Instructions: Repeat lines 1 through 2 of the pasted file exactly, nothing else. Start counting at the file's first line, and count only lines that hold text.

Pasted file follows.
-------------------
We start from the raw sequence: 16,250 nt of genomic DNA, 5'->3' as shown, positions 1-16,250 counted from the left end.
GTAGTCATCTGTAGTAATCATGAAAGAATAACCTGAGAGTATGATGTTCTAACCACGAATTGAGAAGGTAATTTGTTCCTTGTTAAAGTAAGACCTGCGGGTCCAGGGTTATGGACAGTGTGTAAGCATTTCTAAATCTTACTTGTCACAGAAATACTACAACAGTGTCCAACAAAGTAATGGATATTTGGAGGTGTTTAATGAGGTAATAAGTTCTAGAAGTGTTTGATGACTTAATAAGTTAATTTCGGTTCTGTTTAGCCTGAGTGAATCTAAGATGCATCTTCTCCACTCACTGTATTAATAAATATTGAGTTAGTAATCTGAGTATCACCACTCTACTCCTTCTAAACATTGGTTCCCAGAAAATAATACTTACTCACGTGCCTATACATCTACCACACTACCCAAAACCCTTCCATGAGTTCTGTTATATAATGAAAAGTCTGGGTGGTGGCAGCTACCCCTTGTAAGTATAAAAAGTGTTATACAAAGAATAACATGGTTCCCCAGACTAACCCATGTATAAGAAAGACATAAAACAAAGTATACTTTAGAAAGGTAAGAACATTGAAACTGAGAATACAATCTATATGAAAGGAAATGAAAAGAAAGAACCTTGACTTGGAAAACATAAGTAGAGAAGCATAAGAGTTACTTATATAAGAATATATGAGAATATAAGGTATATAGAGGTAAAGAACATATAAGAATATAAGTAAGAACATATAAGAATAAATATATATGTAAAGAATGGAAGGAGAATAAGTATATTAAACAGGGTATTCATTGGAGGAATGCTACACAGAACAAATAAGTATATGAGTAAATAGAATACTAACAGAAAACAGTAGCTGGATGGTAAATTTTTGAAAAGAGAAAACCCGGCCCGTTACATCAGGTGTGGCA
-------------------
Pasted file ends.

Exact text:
We start from the raw sequence: 16,250 nt of genomic DNA, 5'->3' as shown, positions 1-16,250 counted from the left end.
GTAGTCATCTGTAGTAATCATGAAAGAATAACCTGAGAGTATGATGTTCTAACCACGAATTGAGAAGGTAATTTGTTCCTTGTTAAAGTAAGACCTGCGGGTCCAGGGTTATGGACAGTGTGTAAGCATTTCTAAATCTTACTTGTCACAGAAATACTACAACAGTGTCCAACAAAGTAATGGATATTTGGAGGTGTTTAATGAGGTAATAAGTTCTAGAAGTGTTTGATGACTTAATAAGTTAATTTCGGTTCTGTTTAGCCTGAGTGAATCTAAGATGCATCTTCTCCACTCACTGTATTAATAAATATTGAGTTAGTAATCTGAGTATCACCACTCTACTCCTTCTAAACATTGGTTCCCAGAAAATAATACTTACTCACGTGCCTATACATCTACCACACTACCCAAAACCCTTCCATGAGTTCTGTTATATAATGAAAAGTCTGGGTGGTGGCAGCTACCCCTTGTAAGTATAAAAAGTGTTATACAAAGAATAACATGGTTCCCCAGACTAACCCATGTATAAGAAAGACATAAAACAAAGTATACTTTAGAAAGGTAAGAACATTGAAACTGAGAATACAATCTATATGAAAGGAAATGAAAAGAAAGAACCTTGACTTGGAAAACATAAGTAGAGAAGCATAAGAGTTACTTATATAAGAATATATGAGAATATAAGGTATATAGAGGTAAAGAACATATAAGAATATAAGTAAGAACATATAAGAATAAATATATATGTAAAGAATGGAAGGAGAATAAGTATATTAAACAGGGTATTCATTGGAGGAATGCTACACAGAACAAATAAGTATATGAGTAAATAGAATACTAACAGAAAACAGTAGCTGGATGGTAAATTTTTGAAAAGAGAAAACCCGGCCCGTTACATCAGGTGTGGCA